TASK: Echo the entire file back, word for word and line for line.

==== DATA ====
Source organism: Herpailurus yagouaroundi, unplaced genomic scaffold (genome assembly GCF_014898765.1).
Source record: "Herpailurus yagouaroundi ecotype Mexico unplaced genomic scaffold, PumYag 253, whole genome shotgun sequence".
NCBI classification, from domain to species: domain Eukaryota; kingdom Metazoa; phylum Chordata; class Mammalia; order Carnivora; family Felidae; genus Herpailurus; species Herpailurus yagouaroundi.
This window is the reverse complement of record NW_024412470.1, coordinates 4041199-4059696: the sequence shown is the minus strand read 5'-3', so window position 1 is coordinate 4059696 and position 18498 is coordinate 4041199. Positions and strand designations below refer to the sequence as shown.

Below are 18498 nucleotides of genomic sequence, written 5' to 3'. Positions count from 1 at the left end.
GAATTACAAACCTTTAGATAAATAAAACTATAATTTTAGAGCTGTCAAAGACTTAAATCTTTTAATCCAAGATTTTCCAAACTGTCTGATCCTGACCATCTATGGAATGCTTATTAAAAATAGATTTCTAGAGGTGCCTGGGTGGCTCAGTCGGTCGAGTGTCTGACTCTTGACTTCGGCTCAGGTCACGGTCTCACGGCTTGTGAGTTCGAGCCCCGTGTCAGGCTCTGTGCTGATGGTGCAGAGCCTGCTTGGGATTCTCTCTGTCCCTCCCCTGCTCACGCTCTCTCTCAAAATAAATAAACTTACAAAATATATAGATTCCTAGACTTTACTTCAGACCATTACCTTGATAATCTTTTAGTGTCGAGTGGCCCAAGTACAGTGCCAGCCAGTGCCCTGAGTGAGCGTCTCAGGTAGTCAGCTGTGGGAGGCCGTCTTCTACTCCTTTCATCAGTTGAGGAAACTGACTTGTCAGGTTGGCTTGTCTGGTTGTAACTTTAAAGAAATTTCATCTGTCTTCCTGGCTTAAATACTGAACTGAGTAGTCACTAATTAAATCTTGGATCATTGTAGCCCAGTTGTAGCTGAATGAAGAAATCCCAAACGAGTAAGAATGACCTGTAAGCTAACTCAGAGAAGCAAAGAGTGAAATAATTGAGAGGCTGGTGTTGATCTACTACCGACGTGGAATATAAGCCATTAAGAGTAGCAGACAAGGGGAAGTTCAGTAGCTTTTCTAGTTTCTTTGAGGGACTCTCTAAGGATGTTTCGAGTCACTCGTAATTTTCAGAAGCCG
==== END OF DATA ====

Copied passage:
Source organism: Herpailurus yagouaroundi, unplaced genomic scaffold (genome assembly GCF_014898765.1).
Source record: "Herpailurus yagouaroundi ecotype Mexico unplaced genomic scaffold, PumYag 253, whole genome shotgun sequence".
NCBI classification, from domain to species: domain Eukaryota; kingdom Metazoa; phylum Chordata; class Mammalia; order Carnivora; family Felidae; genus Herpailurus; species Herpailurus yagouaroundi.
This window is the reverse complement of record NW_024412470.1, coordinates 4041199-4059696: the sequence shown is the minus strand read 5'-3', so window position 1 is coordinate 4059696 and position 18498 is coordinate 4041199. Positions and strand designations below refer to the sequence as shown.

Below are 18498 nucleotides of genomic sequence, written 5' to 3'. Positions count from 1 at the left end.
GAATTACAAACCTTTAGATAAATAAAACTATAATTTTAGAGCTGTCAAAGACTTAAATCTTTTAATCCAAGATTTTCCAAACTGTCTGATCCTGACCATCTATGGAATGCTTATTAAAAATAGATTTCTAGAGGTGCCTGGGTGGCTCAGTCGGTCGAGTGTCTGACTCTTGACTTCGGCTCAGGTCACGGTCTCACGGCTTGTGAGTTCGAGCCCCGTGTCAGGCTCTGTGCTGATGGTGCAGAGCCTGCTTGGGATTCTCTCTGTCCCTCCCCTGCTCACGCTCTCTCTCAAAATAAATAAACTTACAAAATATATAGATTCCTAGACTTTACTTCAGACCATTACCTTGATAATCTTTTAGTGTCGAGTGGCCCAAGTACAGTGCCAGCCAGTGCCCTGAGTGAGCGTCTCAGGTAGTCAGCTGTGGGAGGCCGTCTTCTACTCCTTTCATCAGTTGAGGAAACTGACTTGTCAGGTTGGCTTGTCTGGTTGTAACTTTAAAGAAATTTCATCTGTCTTCCTGGCTTAAATACTGAACTGAGTAGTCACTAATTAAATCTTGGATCATTGTAGCCCAGTTGTAGCTGAATGAAGAAATCCCAAACGAGTAAGAATGACCTGTAAGCTAACTCAGAGAAGCAAAGAGTGAAATAATTGAGAGGCTGGTGTTGATCTACTACCGACGTGGAATATAAGCCATTAAGAGTAGCAGACAAGGGGAAGTTCAGTAGCTTTTCTAGTTTCTTTGAGGGACTCTCTAAGGATGTTTCGAGTCACTCGTAATTTTCAGAAGCCG